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Moexipril

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Moexipril

Moexipril
CAS 103775-10-6
(3S)-2-[(2S)-2-[[(1S)-1-(Ethoxycarbonyl)-3-phenylpropyl]amino]-1-oxopropyl]-1,2,3,4-tetrahydro-6,7-dimethoxy-3-isoquinolinecarboxylic acid
Manufacturers’ Codes: RS-10085
CI-925
RS-10085-197
SPM-925
RS-10085 (free base)
Molecular Formula: C27H34N2O7
Molecular Weight: 498.57
Percent Composition: C 65.04%, H 6.87%, N 5.62%, O 22.46%
Literature References: Angiotensin converting enzyme (ACE) inhibitor; dimethoxy analog of quinapril, q.v. Prepn: M. L. Hoefle, S. Klutchko, EP 49605eidem, US 4344949 (both 1982 to Warner-Lambert); S. Klutchko et al., J. Med. Chem. 29, 1953 (1986). Pharmacology: O. Edling et al., J. Pharmacol. Exp. Ther. 275, 854 (1995). GC-MS determn in plasma: W. Hammes et al., J. Chromatogr. B 670, 81 (1995). Clinical trials in hypertension: W. B. White et al., J. Hum. Hypertens. 8, 917 (1994); M. Stimpel et al., Cardiology 87, 313 (1996).
 
Derivative Type: Hydrochloride
CAS Registry Number: 82586-52-5
Manufacturers’ Codes: CI-925; RS-10085-197; SPM-925
Trademarks: Fempress (Schwarz); Perdix (Schwarz); Univasc (Schwarz)
Molecular Formula: C27H34N2O7.HCl
Molecular Weight: 535.03
Percent Composition: C 60.61%, H 6.59%, N 5.24%, O 20.93%, Cl 6.63%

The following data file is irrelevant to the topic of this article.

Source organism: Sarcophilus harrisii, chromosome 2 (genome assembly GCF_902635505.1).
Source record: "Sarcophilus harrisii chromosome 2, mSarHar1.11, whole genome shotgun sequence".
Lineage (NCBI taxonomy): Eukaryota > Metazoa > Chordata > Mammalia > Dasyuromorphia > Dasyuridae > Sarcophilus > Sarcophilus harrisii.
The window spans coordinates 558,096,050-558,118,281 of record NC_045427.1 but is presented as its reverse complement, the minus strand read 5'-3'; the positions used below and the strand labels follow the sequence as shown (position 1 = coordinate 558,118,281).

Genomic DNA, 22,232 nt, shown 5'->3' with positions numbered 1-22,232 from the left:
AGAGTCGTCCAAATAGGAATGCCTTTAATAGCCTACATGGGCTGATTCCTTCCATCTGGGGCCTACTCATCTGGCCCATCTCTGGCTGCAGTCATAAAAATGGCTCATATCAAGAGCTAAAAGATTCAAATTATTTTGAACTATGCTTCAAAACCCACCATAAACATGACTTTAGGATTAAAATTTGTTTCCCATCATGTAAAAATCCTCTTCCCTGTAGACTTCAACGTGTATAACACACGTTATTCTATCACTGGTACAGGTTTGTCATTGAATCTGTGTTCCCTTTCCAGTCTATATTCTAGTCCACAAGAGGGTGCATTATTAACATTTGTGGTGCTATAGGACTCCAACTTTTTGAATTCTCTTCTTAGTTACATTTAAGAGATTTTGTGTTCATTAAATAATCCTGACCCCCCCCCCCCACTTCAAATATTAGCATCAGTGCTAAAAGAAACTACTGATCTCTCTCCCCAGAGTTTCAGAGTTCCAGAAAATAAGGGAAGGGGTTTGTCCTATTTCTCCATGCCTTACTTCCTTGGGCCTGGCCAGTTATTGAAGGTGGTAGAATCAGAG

Properties: Crystals from ethanol + ethyl ether, mp 141-161°. [a]D23 +34.2° (c = 1.1 in ethanol).
Melting point: mp 141-161°
Optical Rotation: [a]D23 +34.2° (c = 1.1 in ethanol)
Derivative Type: Diacid hydrochloride
CAS Registry Number: 82586-57-0
Additional Names: Moexiprilat hydrochloride
Molecular Formula: C25H30N2O7.HCl
Molecular Weight: 506.98
Percent Composition: C 59.23%, H 6.16%, N 5.53%, O 22.09%, Cl 6.99%
Properties: Prepd as the monohydrate; crystals from THF + ethanol, mp 145-170°. [a]D23 +37.8° (c = 1.1 in methanol).
Melting point: mp 145-170°
Optical Rotation: [a]D23 +37.8° (c = 1.1 in methanol)
Therap-Cat: Antihypertensive.
Keywords: ACE-Inhibitor; Antihypertensive; N-Carboxyalkyl (peptide/lactam) Derivatives.
Moexipril hydrochloride is a potent orally active nonsulfhydryl angiotensin converting enzyme inhibitor (ACE inhibitor)[1] which is used for the treatment of hypertension and congestive heart failure. Moexipril can be administered alone or with otherantihypertensives or diuretics.[2] It works by inhibiting the conversion of angiotensin I to angiotensin II.[3] Moexipril is available from Schwarz’Pharma under the trade name Univasc.[3][4]
Originally developed at Pfizer (formerly Warner-Lambert), moexipril hydrochloride was licensed to Schwarz Pharma at the end of 1989, when it was still a phase II clinical development project. Manufacturing rights to the drug were subsequently licensed to Orgamol (acquired by BASF in 2005) in Switzerland. Bayer currently distributes the product in Italy, and Hanmi has launched it in the Republic of Korea.

Pharmacology